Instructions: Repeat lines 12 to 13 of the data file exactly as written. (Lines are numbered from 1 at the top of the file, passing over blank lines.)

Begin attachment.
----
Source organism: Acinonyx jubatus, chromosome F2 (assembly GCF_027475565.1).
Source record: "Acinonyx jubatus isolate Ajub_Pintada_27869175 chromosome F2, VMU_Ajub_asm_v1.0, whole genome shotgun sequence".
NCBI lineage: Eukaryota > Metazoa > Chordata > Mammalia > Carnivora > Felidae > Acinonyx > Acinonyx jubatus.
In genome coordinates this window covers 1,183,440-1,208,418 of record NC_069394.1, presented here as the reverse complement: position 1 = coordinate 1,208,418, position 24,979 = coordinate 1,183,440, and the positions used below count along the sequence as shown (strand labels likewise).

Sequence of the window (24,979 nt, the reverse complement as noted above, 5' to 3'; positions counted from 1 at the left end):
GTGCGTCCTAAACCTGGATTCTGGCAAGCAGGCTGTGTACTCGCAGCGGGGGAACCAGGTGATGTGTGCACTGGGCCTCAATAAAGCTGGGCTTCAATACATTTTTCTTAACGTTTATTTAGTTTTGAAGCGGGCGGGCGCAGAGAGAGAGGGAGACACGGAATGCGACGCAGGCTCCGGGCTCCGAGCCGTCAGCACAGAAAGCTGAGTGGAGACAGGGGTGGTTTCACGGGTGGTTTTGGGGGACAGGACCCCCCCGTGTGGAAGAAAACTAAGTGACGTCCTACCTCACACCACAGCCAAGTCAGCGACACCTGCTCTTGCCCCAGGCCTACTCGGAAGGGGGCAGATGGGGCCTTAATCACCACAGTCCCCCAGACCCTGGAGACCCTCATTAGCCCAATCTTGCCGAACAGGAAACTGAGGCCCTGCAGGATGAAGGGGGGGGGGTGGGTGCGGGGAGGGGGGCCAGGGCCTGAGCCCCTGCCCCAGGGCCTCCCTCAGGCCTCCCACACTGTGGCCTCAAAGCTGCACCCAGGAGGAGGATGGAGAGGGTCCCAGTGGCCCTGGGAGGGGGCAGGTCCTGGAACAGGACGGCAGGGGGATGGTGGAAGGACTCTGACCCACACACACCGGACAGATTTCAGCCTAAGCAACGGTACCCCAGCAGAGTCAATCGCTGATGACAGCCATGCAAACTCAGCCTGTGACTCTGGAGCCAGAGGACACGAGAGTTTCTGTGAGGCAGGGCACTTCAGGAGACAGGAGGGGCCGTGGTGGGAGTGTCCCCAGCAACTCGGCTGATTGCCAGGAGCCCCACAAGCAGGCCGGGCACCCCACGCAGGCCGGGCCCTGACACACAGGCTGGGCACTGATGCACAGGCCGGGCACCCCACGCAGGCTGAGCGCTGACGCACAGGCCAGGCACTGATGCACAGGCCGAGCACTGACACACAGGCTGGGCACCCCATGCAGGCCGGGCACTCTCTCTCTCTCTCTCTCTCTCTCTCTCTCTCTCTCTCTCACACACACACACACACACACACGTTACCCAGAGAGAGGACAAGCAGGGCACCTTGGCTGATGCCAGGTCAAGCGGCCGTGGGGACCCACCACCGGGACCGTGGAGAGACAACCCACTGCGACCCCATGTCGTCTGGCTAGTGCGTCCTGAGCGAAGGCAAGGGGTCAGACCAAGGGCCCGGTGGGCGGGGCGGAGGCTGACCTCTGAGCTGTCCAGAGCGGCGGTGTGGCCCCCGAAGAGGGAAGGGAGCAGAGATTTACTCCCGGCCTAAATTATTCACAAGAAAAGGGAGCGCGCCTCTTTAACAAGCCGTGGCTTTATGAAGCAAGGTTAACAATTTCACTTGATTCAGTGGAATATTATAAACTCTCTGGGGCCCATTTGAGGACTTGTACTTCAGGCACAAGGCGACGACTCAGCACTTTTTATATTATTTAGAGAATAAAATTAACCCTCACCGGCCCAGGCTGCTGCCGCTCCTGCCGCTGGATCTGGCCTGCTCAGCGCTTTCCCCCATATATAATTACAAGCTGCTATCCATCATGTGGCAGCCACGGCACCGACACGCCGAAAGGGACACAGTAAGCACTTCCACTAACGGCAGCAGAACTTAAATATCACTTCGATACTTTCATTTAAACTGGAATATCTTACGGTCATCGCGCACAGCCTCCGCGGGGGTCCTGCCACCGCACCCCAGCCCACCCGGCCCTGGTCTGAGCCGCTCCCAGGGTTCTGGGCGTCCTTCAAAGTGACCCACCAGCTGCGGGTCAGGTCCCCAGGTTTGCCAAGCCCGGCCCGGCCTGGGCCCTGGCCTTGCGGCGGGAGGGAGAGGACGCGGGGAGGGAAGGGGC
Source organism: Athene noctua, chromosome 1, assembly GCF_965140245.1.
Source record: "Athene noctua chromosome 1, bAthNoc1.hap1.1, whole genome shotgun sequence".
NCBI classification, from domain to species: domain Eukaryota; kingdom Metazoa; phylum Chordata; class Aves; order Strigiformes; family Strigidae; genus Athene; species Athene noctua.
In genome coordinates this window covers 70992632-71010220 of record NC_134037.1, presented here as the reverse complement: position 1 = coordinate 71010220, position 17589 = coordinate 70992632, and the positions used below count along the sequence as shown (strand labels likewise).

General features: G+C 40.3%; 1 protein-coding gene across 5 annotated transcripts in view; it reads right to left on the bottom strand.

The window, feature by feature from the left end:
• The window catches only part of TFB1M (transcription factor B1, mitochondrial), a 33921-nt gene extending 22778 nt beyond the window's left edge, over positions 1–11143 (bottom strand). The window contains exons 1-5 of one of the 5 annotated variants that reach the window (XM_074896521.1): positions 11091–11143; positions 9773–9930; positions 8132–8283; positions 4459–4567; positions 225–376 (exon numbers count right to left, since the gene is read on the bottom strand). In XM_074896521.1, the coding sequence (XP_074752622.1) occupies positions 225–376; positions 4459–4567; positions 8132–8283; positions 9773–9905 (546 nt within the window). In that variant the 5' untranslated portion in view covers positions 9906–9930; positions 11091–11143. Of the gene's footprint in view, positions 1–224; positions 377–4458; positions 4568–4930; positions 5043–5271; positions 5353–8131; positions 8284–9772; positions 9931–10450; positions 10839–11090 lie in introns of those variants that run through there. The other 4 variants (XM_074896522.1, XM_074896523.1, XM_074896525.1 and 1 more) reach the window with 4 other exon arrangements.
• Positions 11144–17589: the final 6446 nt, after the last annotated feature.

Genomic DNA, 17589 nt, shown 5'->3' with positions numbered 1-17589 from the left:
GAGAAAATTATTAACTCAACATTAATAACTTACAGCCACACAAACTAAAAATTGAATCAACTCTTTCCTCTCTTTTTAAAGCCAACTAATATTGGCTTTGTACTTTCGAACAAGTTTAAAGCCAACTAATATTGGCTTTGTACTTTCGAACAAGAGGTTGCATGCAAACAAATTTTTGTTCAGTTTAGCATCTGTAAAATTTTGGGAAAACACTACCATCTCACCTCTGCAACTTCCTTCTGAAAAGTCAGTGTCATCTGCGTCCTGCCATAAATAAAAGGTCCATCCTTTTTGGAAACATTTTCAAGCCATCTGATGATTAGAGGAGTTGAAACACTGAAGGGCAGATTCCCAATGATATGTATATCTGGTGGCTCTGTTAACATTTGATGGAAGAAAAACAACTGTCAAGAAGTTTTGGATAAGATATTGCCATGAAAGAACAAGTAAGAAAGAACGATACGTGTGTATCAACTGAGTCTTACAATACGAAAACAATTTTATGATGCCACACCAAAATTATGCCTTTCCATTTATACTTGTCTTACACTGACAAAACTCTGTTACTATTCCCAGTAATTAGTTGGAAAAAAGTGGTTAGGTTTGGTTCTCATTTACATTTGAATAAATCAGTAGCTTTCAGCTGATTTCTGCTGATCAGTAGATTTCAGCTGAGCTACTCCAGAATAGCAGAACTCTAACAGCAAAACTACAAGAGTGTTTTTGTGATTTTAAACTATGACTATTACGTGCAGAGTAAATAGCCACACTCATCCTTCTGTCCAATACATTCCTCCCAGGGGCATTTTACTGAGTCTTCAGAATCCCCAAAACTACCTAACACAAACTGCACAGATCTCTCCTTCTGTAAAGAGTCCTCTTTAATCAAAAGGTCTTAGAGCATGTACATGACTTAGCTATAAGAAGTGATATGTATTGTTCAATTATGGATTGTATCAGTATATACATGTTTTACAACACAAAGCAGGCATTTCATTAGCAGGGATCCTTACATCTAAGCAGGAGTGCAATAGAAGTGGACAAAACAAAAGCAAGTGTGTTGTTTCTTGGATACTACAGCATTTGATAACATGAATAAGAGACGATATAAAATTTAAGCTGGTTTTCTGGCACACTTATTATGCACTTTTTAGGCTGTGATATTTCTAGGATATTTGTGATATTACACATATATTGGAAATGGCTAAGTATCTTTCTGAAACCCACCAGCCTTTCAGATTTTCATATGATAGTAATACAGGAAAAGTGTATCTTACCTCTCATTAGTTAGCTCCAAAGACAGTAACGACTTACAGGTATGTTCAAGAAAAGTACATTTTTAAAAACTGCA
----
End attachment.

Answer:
The window, feature by feature from the left end:
• The window catches only part of TFB1M (transcription factor B1, mitochondrial), a 33921-nt gene extending 22778 nt beyond the window's left edge, over positions 1–11143 (bottom strand). The window contains exons 1-5 of one of the 5 annotated variants that reach the window (XM_074896521.1): positions 11091–11143; positions 9773–9930; positions 8132–8283; positions 4459–4567; positions 225–376 (exon numbers count right to left, since the gene is read on the bottom strand). In XM_074896521.1, the coding sequence (XP_074752622.1) occupies positions 225–376; positions 4459–4567; positions 8132–8283; positions 9773–9905 (546 nt within the window). In that variant the 5' untranslated portion in view covers positions 9906–9930; positions 11091–11143. Of the gene's footprint in view, positions 1–224; positions 377–4458; positions 4568–4930; positions 5043–5271; positions 5353–8131; positions 8284–9772; positions 9931–10450; positions 10839–11090 lie in introns of those variants that run through there. The other 4 variants (XM_074896522.1, XM_074896523.1, XM_074896525.1 and 1 more) reach the window with 4 other exon arrangements.